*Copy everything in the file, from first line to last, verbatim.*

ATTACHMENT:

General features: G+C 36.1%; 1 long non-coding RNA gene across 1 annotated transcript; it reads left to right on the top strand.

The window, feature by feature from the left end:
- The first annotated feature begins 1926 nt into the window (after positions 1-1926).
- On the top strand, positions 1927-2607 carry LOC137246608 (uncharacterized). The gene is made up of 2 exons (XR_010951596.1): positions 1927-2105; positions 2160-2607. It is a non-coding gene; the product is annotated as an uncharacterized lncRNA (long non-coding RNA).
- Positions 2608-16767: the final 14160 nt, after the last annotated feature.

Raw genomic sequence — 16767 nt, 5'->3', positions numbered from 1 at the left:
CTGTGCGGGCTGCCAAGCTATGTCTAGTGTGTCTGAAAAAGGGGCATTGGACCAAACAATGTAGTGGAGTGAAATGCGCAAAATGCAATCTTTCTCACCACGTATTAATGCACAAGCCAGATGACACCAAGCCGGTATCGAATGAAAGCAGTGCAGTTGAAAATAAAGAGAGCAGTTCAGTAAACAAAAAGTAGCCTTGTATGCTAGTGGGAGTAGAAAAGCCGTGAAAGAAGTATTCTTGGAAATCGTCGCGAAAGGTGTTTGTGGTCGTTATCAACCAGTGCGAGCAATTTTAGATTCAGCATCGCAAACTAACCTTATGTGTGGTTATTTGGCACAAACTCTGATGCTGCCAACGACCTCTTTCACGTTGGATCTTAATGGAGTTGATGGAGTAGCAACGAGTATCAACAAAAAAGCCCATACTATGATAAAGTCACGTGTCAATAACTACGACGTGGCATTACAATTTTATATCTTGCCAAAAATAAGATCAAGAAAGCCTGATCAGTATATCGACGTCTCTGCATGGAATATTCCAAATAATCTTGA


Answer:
General features: G+C 36.1%; 1 long non-coding RNA gene across 1 annotated transcript; it reads left to right on the top strand.

The window, feature by feature from the left end:
- The first annotated feature begins 1926 nt into the window (after positions 1-1926).
- On the top strand, positions 1927-2607 carry LOC137246608 (uncharacterized). The gene is made up of 2 exons (XR_010951596.1): positions 1927-2105; positions 2160-2607. It is a non-coding gene; the product is annotated as an uncharacterized lncRNA (long non-coding RNA).
- Positions 2608-16767: the final 14160 nt, after the last annotated feature.

Raw genomic sequence — 16767 nt, 5'->3', positions numbered from 1 at the left:
CTGTGCGGGCTGCCAAGCTATGTCTAGTGTGTCTGAAAAAGGGGCATTGGACCAAACAATGTAGTGGAGTGAAATGCGCAAAATGCAATCTTTCTCACCACGTATTAATGCACAAGCCAGATGACACCAAGCCGGTATCGAATGAAAGCAGTGCAGTTGAAAATAAAGAGAGCAGTTCAGTAAACAAAAAGTAGCCTTGTATGCTAGTGGGAGTAGAAAAGCCGTGAAAGAAGTATTCTTGGAAATCGTCGCGAAAGGTGTTTGTGGTCGTTATCAACCAGTGCGAGCAATTTTAGATTCAGCATCGCAAACTAACCTTATGTGTGGTTATTTGGCACAAACTCTGATGCTGCCAACGACCTCTTTCACGTTGGATCTTAATGGAGTTGATGGAGTAGCAACGAGTATCAACAAAAAAGCCCATACTATGATAAAGTCACGTGTCAATAACTACGACGTGGCATTACAATTTTATATCTTGCCAAAAATAAGATCAAGAAAGCCTGATCAGTATATCGACGTCTCTGCATGGAATATTCCAAATAATCTTGA